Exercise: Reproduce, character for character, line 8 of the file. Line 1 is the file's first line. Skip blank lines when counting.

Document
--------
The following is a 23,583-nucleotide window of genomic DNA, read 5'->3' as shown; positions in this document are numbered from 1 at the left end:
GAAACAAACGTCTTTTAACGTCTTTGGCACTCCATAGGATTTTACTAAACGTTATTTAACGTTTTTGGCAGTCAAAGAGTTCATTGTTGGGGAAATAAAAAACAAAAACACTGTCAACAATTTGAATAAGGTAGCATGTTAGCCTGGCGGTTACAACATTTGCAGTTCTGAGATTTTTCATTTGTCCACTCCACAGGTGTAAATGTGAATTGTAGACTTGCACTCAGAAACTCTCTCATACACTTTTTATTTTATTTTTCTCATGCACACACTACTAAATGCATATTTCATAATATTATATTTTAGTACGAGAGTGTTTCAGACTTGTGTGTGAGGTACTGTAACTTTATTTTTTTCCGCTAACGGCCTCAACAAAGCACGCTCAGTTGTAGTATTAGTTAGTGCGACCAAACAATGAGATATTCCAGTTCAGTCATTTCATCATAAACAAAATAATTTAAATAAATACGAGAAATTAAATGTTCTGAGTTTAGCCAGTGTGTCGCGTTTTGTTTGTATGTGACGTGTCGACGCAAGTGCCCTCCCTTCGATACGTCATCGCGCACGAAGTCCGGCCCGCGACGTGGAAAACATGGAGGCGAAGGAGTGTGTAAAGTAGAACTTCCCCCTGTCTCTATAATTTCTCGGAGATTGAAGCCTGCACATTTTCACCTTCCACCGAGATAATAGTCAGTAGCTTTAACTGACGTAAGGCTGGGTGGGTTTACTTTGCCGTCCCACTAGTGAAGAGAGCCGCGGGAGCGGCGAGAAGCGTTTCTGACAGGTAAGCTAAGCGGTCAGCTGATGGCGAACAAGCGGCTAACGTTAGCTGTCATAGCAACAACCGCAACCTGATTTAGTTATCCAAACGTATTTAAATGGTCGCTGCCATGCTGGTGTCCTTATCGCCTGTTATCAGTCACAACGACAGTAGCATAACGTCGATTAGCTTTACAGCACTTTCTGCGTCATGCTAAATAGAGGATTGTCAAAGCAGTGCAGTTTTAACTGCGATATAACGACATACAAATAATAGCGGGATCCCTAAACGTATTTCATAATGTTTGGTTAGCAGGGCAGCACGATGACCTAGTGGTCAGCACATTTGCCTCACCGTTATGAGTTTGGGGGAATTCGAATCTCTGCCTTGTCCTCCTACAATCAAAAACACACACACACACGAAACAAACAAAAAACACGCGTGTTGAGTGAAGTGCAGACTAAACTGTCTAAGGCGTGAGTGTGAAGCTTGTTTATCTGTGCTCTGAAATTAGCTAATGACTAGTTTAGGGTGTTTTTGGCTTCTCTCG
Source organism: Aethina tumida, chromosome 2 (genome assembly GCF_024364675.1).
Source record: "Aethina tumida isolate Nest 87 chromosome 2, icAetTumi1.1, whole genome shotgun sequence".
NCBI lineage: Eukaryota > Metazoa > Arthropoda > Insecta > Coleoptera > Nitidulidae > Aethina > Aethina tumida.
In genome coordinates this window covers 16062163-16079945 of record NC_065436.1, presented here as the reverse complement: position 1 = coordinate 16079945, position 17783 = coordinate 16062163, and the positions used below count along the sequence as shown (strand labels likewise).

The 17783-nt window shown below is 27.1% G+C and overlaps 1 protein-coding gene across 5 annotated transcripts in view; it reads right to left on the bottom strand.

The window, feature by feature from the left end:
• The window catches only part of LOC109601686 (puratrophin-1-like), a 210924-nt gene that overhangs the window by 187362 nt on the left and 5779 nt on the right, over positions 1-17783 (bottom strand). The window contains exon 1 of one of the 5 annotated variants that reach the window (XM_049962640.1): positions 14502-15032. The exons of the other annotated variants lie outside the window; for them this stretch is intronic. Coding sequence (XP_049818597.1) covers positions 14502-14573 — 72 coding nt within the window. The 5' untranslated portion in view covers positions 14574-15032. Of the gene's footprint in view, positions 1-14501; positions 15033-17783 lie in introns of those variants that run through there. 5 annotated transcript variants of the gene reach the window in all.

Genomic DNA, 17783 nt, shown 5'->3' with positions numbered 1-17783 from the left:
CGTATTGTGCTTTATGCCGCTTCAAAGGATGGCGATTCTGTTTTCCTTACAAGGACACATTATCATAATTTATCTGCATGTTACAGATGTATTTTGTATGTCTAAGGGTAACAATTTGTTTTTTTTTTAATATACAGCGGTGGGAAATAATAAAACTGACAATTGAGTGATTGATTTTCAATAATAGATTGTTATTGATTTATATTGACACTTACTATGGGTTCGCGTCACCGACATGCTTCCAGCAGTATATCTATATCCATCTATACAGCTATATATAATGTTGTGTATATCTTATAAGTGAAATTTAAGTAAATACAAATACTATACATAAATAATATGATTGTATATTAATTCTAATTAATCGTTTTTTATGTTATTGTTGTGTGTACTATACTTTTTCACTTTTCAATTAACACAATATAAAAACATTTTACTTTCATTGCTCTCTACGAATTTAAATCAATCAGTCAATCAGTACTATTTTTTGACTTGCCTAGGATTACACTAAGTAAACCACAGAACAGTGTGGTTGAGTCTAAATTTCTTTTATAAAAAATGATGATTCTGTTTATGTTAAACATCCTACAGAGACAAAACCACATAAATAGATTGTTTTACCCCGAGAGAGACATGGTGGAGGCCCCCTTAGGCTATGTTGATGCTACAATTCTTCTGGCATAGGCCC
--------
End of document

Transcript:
The window, feature by feature from the left end: